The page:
This week learn about ways Big Data is being used by nonprofits to help cities and read the World Economic Forum's take on Big Data. Also check out new nonprofit data APIs, the Open Aid Map and Big Data Week.
SumAll.org, the non-profit side of SumAll.com, a data firm that helps corporates with social media analytics has undertaken several social oriented projects. This includes analyzing human trafficking globally and partnering with the city of New York to help combat homelessness and prostitution. They are working with Clinton Foundation, to use big data and real-time data to help with prescription drug abuse risk detection. In addition, through partnering with HumanitarianTracker.org they are analysing data coming out of the Syrian crisis and have created a tool to document the crisis.
In this World Economic forum post Bahjat El-Darwiche and Walid Tohme explain why organizations must enable a decision-making culture which lets senior executives make decisions based on clear data insights, rather than instinct. He also asks that they recruit in-demand data scientists and encourage governments to provide an enabling regulatory system and ICT infrastructure for a data-friendly environment. He outlines 3 stages, which can help an organisation realise this. This post is written as the The World Economic Forum’s Global Information Technology Report 2014 was released. Part 1 of the report focuses on the Current Networked Readiness Landscape and Rewards and Risks of Big Data.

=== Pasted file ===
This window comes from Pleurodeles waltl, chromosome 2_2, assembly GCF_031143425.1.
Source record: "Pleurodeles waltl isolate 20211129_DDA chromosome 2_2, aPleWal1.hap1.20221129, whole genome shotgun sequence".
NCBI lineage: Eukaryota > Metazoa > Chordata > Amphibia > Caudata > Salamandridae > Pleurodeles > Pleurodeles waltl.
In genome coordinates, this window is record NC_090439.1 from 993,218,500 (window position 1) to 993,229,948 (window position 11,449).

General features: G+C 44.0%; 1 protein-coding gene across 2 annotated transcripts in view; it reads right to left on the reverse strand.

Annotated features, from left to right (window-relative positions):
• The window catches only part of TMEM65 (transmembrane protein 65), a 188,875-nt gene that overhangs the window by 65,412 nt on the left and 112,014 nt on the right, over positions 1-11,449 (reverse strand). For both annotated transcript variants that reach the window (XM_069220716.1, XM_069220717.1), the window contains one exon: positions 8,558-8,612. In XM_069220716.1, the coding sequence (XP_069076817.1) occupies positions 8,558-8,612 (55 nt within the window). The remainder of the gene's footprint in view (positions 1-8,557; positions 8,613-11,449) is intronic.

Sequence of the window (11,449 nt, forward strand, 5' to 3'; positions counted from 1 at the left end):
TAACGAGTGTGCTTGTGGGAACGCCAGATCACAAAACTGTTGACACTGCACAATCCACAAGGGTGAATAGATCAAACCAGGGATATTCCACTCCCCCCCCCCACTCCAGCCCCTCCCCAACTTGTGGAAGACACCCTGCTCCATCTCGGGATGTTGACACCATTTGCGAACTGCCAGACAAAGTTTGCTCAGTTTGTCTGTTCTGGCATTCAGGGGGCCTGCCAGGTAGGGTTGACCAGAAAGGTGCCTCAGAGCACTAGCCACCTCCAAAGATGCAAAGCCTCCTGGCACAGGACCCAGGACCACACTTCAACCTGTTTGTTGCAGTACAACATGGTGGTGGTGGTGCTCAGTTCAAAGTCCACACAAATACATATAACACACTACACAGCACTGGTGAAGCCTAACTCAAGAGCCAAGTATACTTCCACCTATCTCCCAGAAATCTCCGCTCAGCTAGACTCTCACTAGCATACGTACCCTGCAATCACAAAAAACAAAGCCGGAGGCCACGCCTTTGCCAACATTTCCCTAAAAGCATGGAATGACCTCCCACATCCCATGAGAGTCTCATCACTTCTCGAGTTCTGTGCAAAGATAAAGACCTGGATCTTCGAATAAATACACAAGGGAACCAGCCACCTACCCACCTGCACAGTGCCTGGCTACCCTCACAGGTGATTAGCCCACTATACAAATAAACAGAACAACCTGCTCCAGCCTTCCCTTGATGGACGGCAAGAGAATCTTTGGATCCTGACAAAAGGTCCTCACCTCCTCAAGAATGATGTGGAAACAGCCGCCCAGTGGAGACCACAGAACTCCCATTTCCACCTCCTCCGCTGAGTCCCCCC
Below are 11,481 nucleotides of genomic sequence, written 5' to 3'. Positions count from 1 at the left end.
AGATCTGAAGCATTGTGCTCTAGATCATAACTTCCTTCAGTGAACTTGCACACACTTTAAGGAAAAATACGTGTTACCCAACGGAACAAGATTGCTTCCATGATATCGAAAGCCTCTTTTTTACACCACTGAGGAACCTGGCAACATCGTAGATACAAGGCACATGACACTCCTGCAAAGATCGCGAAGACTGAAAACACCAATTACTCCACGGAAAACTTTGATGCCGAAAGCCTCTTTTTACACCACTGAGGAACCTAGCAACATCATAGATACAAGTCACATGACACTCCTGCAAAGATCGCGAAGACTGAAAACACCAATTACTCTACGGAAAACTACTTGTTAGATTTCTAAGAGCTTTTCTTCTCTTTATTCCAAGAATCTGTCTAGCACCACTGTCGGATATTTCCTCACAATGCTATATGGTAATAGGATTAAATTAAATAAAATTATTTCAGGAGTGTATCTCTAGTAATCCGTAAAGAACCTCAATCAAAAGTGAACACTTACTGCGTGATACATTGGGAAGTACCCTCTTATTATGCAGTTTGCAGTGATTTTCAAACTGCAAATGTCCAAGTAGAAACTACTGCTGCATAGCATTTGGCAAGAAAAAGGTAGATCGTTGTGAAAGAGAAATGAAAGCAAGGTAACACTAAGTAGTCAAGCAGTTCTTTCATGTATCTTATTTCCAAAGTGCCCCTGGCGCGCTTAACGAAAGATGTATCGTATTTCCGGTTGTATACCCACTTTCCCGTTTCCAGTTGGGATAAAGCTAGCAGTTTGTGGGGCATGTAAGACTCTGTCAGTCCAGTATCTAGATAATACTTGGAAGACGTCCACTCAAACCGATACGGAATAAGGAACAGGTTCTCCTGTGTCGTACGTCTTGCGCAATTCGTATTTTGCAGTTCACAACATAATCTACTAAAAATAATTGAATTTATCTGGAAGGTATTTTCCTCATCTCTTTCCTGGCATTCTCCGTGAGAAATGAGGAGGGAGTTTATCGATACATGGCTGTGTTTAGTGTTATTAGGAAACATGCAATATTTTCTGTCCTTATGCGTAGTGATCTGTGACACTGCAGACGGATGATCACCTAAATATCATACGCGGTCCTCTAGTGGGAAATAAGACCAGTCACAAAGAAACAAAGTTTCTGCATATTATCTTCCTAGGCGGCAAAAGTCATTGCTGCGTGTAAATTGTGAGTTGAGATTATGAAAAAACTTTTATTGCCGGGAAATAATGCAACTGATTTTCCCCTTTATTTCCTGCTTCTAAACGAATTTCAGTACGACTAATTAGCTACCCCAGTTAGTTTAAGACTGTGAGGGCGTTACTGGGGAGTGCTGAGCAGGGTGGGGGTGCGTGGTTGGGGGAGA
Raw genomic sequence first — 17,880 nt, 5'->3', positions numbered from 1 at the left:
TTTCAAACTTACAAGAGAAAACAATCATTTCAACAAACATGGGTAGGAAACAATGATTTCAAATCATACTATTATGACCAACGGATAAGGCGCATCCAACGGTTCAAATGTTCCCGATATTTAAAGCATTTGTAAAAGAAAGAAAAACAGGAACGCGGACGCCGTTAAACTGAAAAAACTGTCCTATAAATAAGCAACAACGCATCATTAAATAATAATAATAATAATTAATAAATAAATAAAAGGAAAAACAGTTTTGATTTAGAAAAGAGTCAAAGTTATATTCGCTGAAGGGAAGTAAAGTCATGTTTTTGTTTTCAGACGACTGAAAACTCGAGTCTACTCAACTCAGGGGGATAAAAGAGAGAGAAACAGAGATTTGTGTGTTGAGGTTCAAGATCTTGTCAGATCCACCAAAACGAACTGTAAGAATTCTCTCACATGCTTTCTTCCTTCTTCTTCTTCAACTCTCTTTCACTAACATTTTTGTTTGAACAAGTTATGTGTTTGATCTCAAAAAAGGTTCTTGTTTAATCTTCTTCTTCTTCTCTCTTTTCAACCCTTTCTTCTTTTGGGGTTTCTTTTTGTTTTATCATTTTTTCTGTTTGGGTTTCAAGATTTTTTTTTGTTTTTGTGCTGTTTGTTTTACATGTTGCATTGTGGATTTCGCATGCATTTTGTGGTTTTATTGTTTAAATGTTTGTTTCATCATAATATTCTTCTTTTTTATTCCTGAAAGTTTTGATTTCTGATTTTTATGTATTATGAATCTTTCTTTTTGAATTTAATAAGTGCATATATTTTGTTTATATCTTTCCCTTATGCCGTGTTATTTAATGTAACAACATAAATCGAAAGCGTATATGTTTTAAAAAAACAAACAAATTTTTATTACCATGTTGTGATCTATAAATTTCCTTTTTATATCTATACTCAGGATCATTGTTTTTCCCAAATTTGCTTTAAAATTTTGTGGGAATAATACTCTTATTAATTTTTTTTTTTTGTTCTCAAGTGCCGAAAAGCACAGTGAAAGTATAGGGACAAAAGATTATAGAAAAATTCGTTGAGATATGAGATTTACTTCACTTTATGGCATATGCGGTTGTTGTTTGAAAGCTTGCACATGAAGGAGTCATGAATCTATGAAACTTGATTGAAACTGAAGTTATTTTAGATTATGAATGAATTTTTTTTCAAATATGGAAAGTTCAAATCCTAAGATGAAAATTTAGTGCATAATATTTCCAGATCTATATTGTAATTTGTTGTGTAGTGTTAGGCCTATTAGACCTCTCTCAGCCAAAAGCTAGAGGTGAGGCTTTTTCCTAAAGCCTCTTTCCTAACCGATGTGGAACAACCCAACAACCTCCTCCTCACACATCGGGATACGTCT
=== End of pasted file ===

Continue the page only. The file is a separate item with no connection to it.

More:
GuideStar has announced six new application programming interfaces (APIs), which provide new ways to access information about US nonprofits. These APIs provide speed, scalability, reliability, easier integration with a flexible pricing model. Users can choose from a variety of search and verification packages. The six new fully RESTful APIs offer Verification of Charity Legitimacy, Researching of Nonprofit Data and the Enhancement of Nonprofit Data.
The World Bank has launched the Open Aid Map an interactive, open source platform which publishes and visualises the sub-national locations of donor-financed projects. It allows anyone to see who is funding what and where within developing countries. It builds on earlier initiatives such as Mapping for Results, which geo-coded and mapped the locations of projects financed by the World Bank within countries and visualized this information alongside sub-national development indicators like poverty.
The 3rd edition of Big Data Week is being held from 5-11 May 2014 in over 30 cities. It brings together a global community of data scientists, data technologies, data visualisers and data businesses spanning six major commercial, financial, social and technological sectors to examine the social, political, technological and economic impacts of Data.